AURORA | There’s power in someone having a platform to tell their own story. There’s the power to create one’s identity, a power to fight any misconceptions and a power to connect with the person listening to the story.
A story isn’t just a way for someone to create an identity, it can create a community. It’s harder to lump someone into a faceless group when their story is known, harder to allow preconceived notions and biases dictate how that person is treated.
That idea that a story can create a community is the idea behind Aurora Public Schools’ new project “A Story.” The goal of “A Story,” which is a joint venture between the APS Aurora AWARE project and Stories Without Borders, is to give a platform to the diverse student population in the district and help begin to fight the stereotype of what it means to be a student from Aurora.
“One of the big discrepancies we have in APS is in the media. When they’re talking about something, it’s always ‘a school in Aurora,’” said Kim Kaspar, AWARE project coordinator. “Whether it’s an APS School or a Cherry Creek school, when there’s something negative, it’s always ‘a school in Aurora.’ What people think about our students and our community isn’t an accurate representation of the brilliant students we have here. … Our goal is really is we want our students to be able to tell their truths, tell their stories in a framework of mental wellness and resilience.”
The project, which launched its website aurorastory.org on Nov. 1, is focused on Aurora Central High School students but the hope is that other schools in the district can use the platform eventually. For the first project, nine students who came to the country as refugees tell what liberty means to them.
Solange Bizoza, 17, is originally from Congo but fled the country of her birth when she was 12 due to a bloody civil war. While she and her family struggled as they went from country to country before being able to immigrate to the United States, Bizoza said her story isn’t an unhappy one. And she said the more people who know the stories of refugees in the community, the more acceptance she and others will find.
“They cannot discriminate against us, they can take us as other people,” Bizoza said. “They can treat you well.”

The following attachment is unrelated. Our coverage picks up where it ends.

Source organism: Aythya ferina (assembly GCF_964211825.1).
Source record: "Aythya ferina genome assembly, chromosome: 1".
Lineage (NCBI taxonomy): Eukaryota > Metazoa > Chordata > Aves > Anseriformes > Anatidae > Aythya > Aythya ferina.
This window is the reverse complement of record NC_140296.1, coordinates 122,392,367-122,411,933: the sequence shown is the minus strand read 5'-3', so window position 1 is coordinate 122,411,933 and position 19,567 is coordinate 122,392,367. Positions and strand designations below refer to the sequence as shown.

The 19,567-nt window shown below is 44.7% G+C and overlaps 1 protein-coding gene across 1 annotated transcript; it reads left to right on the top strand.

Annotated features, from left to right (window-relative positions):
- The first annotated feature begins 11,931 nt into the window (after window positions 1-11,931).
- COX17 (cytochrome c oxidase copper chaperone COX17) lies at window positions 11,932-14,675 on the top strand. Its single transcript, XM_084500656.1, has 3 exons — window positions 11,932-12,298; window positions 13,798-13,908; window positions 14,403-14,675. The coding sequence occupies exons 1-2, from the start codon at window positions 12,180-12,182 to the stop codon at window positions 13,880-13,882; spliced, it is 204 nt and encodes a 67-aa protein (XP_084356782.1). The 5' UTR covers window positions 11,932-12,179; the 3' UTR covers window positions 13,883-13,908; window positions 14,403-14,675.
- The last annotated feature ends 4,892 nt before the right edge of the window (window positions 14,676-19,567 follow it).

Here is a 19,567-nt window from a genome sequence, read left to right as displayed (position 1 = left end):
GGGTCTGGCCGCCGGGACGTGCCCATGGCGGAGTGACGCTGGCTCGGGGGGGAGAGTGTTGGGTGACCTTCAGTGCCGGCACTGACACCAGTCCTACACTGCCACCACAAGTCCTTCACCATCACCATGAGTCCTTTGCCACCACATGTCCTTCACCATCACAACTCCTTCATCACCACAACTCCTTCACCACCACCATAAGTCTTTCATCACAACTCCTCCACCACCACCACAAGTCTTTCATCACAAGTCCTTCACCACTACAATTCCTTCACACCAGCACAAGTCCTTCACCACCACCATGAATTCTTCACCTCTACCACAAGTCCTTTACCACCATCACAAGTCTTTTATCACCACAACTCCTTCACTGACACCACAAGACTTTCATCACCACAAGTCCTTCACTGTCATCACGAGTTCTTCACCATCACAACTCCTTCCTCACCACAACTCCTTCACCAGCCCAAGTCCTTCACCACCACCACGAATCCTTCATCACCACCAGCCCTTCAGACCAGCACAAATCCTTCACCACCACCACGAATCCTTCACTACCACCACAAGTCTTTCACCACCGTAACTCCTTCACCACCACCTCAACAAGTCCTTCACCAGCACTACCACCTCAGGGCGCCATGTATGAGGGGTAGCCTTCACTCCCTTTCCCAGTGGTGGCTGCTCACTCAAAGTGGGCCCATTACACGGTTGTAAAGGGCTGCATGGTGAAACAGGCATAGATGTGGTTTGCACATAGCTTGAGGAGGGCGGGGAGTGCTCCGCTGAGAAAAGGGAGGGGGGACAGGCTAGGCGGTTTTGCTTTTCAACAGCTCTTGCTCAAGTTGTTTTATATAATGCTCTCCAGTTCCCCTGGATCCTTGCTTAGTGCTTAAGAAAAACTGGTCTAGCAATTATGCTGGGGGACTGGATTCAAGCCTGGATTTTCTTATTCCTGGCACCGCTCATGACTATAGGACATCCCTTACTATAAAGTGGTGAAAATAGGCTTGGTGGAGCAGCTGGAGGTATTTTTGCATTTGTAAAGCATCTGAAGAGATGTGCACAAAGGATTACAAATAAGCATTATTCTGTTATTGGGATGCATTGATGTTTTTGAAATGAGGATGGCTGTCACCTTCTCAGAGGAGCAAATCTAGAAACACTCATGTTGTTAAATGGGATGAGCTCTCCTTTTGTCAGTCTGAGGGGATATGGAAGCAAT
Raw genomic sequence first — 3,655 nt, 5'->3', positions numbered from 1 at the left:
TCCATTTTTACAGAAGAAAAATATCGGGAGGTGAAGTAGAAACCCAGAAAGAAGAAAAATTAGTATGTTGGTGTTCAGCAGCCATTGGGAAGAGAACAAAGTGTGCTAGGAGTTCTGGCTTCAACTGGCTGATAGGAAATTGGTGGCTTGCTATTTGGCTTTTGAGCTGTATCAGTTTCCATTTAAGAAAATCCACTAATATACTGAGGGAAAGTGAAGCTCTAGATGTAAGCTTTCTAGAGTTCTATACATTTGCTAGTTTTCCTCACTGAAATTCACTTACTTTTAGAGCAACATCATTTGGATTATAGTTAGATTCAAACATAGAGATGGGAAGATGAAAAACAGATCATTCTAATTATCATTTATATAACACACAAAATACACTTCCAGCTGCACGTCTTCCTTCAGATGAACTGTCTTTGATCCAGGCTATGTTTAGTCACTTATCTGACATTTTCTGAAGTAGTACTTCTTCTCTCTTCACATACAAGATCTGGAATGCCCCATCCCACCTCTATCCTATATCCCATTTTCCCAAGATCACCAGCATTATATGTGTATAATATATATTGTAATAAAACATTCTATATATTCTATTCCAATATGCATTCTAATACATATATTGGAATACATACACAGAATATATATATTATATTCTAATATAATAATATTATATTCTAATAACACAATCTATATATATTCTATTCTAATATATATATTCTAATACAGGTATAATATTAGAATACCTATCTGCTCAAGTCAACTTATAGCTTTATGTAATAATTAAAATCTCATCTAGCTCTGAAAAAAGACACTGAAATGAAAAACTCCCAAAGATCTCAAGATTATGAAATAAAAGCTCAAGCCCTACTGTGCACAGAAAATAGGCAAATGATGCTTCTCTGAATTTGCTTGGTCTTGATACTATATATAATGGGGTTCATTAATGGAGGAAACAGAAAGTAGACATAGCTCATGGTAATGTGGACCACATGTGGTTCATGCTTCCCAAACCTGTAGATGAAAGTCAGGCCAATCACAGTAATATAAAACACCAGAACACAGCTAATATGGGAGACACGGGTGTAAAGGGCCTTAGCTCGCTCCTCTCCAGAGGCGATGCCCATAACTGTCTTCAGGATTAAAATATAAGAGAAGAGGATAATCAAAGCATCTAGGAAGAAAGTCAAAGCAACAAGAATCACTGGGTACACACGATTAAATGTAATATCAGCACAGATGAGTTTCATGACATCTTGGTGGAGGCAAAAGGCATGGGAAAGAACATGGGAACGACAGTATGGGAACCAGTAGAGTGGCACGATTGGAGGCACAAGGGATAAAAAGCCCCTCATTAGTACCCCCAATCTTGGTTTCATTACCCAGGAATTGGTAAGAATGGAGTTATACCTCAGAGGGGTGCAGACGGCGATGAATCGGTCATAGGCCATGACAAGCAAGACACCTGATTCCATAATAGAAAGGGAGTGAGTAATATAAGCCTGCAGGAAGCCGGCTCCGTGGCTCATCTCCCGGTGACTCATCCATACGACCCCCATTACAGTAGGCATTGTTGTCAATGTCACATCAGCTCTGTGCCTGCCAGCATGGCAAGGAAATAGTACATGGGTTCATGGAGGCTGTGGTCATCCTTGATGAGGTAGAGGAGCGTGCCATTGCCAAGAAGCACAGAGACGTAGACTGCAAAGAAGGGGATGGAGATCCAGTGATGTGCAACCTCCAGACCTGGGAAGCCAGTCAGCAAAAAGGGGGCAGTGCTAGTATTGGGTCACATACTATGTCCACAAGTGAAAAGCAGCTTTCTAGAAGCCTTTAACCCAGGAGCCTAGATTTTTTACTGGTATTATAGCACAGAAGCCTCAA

Haneen Aljamal, 16, whose family is from Palestine but who was born in Iraq when her family fled fighting there, said she hoped her story and the stories of other refugees would begin to fight the prejudices and racism that exists.
“There are people who are racist, maybe (knowing our story) will stop that,” Aljamal said.
To help the students find their voice and tell their story, Jovan Mays, the former Poet Laureate of Aurora and director of Your Writing Counts, led workshops with the students involved in the project. Through writing prompts and leading questions to bring out their stories, Mays and Kati Van Sicklen, who teaches English development language classes at Central High School, worked with the group involved in the first group of stories on the website.
Mays and Van Sicklen both said working with the students was an emotional experience, not just because of the journeys each student had gone through before getting into that classroom, but because of how resilient, strong and positive the kids are after it all.
“Everytime I see Kati, we laugh because of how often we cry. I feel like I’m thrown back in my chair often. I’m enormously humbled by the experience and then for me by knowing I am in some sort of driver seat to bring their story to a larger audience,” Mays said.
Van Sicklen said she hoped the videos and stories on the website not only connect the greater Aurora community to the students at Central High School, but also connected the students to one another.
“Our hope is that we can bridge relationships in our school. If you go to our cafeteria during lunch, it’s very segregated. Our refugee students sit by themselves, they don’t really interact with others,” Van Sicklen said.
But telling their stories can help bridge those gaps. Van Sicklen said she has shared some of the stories of the refugee students with her other classes, and the impact has been immediate.
“They thought they were really powerful. They didn’t know the stories those students sitting next to them have gone through,” Van Sicklen said.